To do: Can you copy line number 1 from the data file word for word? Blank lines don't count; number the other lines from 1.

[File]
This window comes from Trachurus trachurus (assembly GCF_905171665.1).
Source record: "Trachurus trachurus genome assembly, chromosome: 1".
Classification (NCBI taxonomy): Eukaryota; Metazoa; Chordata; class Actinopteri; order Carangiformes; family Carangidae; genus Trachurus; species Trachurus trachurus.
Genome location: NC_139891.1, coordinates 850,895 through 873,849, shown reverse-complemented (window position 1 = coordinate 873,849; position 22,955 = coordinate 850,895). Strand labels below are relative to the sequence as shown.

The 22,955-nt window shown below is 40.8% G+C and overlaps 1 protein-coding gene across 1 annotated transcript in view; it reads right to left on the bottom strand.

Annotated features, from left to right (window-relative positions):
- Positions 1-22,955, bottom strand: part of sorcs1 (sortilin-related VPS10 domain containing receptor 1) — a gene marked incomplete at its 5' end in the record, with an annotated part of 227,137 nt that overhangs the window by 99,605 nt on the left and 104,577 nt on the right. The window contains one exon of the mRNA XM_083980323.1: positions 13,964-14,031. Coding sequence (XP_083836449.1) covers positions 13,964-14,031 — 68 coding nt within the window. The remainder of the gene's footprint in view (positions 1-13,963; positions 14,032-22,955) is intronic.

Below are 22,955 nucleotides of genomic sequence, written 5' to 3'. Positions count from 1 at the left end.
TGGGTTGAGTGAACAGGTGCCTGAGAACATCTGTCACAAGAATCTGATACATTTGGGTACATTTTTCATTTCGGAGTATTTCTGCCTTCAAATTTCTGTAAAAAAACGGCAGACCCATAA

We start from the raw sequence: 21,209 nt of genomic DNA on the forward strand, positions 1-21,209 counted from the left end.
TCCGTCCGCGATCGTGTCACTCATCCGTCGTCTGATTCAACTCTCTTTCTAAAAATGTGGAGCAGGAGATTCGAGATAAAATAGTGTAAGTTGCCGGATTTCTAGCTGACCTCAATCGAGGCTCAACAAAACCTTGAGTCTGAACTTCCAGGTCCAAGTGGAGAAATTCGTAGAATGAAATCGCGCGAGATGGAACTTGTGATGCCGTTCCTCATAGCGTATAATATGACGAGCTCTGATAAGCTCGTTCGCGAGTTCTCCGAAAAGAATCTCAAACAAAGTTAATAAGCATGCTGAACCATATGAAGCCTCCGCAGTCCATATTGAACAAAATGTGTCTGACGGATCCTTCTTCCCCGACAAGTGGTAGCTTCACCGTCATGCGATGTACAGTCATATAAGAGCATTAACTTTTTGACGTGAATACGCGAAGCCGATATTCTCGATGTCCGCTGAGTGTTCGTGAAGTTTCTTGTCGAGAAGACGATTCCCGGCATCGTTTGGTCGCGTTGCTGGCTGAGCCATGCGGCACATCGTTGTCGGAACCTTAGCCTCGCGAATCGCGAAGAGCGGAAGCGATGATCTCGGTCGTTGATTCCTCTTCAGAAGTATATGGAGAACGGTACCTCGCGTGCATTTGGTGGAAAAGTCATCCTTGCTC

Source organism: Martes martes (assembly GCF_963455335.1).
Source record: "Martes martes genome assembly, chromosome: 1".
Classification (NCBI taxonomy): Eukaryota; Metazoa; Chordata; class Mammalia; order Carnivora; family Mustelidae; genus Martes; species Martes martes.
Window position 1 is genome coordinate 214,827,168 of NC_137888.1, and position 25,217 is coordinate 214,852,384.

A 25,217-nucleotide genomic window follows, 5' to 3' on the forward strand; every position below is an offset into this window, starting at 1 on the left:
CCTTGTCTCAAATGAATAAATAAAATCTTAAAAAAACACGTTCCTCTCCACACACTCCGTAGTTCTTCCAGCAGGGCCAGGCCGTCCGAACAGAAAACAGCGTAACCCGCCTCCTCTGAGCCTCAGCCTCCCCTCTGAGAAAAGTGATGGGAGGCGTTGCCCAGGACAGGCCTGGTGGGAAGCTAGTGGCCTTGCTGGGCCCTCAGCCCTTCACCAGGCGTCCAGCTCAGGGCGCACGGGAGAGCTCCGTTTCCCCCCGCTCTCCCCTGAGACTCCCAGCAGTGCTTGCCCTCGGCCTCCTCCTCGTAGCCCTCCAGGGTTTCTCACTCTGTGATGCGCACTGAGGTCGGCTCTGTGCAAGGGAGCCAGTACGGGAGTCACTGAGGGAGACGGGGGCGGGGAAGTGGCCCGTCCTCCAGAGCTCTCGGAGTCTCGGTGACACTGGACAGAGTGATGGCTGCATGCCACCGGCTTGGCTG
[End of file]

This window comes from Trachurus trachurus (assembly GCF_905171665.1).